“On all of the important social issues and on important pocketbook issues like the minimum wage, he is clearly in the liberal Democratic mainstream, and that puts him in clear opposition to what Lonegan and the national Republican Party represent,” Murray concluded. “And while people can question just what a freshman senator can do to end the gridlock in Washington, it’s clear that Booker will not be an obstructionist.”
While Booker, like Republican Gov. Chris Christie, sees the federal government shutdown as a failure — a failure that Booker blames on the “Tea Party fringe hijacking our government,” Lonegan says the nation is “seeing Republicans hold the line on the Obamacare assault on our healthcare freedom.”
Lonegan made it clear that he would not vote to raise the federal debt ceiling without deep spending cuts. “Under Barack Obama, we’ve watched the national debt grow from $8 billion to over $16 billion,” Lonegan asserted. “We need to put an end to the massive borrowing and deficit spending. We need to cut the size of government, cut hard and cut deep.”
Lonegan blasted Booker for recommending “a $1.4 billion tax hike” with his plan to cut corporate tax loopholes by lowering capital depreciation rates, barring companies from deducting offshore profits not sent back to the United States, and cutting out oil and gas tax breaks.
Booker says his corporate tax changes would equalize corporate taxes and enable the corporate tax rate to be cut from 35 percent to 28 percent.
Unlike Lonegan, however, Booker wants to increase government spending to build infrastructure, strengthen public K-12 education, and provide more financial assistance so that college students do not graduate with college loans averaging $26,000.
Lonegan made it clear that “I don’t support using federal funds for education, period.” He noted that he worked his way through college because his father had died, and asserted “there’s a big difference between working your way through school and being enticed by the government to borrow money you shouldn’t borrow to invest in a degree that may never pay itself back.”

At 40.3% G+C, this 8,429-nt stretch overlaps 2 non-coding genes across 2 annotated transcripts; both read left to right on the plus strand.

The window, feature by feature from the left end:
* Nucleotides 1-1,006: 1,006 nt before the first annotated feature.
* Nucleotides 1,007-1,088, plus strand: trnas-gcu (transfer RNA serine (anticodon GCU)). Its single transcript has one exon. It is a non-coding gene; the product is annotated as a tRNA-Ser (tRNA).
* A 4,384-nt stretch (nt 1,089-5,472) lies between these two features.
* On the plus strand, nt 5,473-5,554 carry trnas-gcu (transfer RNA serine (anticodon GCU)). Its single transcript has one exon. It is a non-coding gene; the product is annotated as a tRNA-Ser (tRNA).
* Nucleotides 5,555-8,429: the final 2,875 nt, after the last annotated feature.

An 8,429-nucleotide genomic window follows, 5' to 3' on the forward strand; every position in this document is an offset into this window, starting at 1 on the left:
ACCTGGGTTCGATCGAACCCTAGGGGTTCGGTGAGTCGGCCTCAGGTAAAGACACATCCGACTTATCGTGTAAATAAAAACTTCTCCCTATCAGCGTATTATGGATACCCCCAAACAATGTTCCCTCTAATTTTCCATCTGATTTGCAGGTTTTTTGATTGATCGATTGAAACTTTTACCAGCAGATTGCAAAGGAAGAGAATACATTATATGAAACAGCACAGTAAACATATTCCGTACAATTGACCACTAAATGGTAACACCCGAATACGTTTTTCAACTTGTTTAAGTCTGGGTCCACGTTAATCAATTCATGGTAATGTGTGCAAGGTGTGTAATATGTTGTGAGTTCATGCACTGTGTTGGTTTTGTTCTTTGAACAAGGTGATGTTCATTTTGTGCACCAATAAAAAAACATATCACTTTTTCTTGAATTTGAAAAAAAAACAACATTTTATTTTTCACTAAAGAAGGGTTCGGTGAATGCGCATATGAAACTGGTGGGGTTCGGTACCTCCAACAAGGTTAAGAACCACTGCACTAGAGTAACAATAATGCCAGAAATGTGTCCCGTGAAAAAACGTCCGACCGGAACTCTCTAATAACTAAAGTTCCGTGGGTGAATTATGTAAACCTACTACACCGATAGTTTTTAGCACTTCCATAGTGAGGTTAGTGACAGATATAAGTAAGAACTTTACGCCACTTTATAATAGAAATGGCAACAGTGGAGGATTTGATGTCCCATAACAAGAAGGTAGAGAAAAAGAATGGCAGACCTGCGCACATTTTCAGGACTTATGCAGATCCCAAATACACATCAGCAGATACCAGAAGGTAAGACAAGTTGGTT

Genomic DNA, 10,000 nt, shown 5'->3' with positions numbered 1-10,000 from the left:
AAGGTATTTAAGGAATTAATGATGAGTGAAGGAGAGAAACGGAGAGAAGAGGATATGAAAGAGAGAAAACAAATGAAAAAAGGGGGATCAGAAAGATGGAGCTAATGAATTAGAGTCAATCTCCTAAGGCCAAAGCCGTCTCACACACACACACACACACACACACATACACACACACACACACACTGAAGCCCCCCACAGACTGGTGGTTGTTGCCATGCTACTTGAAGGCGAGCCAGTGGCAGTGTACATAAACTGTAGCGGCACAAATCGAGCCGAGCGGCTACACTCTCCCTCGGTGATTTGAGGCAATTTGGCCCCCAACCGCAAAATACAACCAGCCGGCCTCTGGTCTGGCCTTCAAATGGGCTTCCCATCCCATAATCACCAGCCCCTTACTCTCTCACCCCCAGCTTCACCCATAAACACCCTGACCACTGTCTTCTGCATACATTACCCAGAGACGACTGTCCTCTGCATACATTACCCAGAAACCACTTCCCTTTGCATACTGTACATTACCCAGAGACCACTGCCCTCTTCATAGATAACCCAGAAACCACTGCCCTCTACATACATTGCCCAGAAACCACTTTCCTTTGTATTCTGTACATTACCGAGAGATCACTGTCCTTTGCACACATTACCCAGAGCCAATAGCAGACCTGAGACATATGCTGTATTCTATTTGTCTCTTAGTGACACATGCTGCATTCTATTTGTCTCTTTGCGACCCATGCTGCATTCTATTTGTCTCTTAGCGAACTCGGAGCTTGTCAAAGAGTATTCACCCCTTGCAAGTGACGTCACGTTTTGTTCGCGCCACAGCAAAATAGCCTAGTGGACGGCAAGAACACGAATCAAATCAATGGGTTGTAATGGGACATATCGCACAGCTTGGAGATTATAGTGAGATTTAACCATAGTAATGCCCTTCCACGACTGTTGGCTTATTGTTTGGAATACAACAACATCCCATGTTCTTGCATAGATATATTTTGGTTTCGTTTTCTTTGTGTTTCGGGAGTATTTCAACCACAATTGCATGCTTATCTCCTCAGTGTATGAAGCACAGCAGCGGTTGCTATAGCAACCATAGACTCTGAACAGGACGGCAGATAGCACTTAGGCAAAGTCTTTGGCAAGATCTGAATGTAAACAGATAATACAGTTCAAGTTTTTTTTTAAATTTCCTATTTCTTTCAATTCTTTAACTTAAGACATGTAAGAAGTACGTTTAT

“Mayor Booker, did you ever have a job in college?” Lonegan baited Booker. “Did you ever even work?”
Lonegan said he would work to protect Social Security and Medicare “for my 80-year-old mother,” but “we do need to make changes. I would be a big advocate to allow young people coming in to join the current system,” he said, “or choose to be in their own personal Social Security account,” he said. “This has been done successfully in other places and would be a way of weaning the country off Social Security over the next 60 years before it’s too late.”
Booker questioned how Lonegan could portray himself as a defender of Social Security when he previously called it a “Ponzi scheme,” and as a defender of Medicare when “he said he would not have voted for Medicaid and Medicare because he doesn’t believe the government should be in the business of helping people — elderly, sick, disabled, people with preexisting conditions — the government should not be involved in their healthcare.”
He added that Lonegan’s plan to allow young people to opt out of Social Security would jeopardize the fiscal stability of the system. “If you take current contributors out of the system and let them put their Social Security plans on Wall Street,” Booker said, “nobody will be paying into the system, and that will jeopardize the system a lot quicker than 2033,” when analysts project that Social Security would have to cut benefits by 25 percent to stay afloat.
“What you’ve got to do to fix it is have the wealthy in this country pay a little more,” he said, adding that the nation needs to overhaul its tax system, as it did when Reagan and Bradley teamed up on a bipartisan tax reform measure in 1986.
Lonegan pounced on Booker’s comments as proof that “my opponent supports that very far left liberal view of government that government should collect as much taxes as possible and redistribute it,” and blamed Obama’s fiscal policies for the fall in middle-class family income during the so-called jobless recovery that has followed the Great Recession of 2007 to 2009.
Booker, however, noted that Lonegan does not support legislation to increase the minimum wage, which Booker and most Democrats do.
Booker and Lonegan differed as stridently on a wide range of social issues, from gay marriage to abortion to gun control.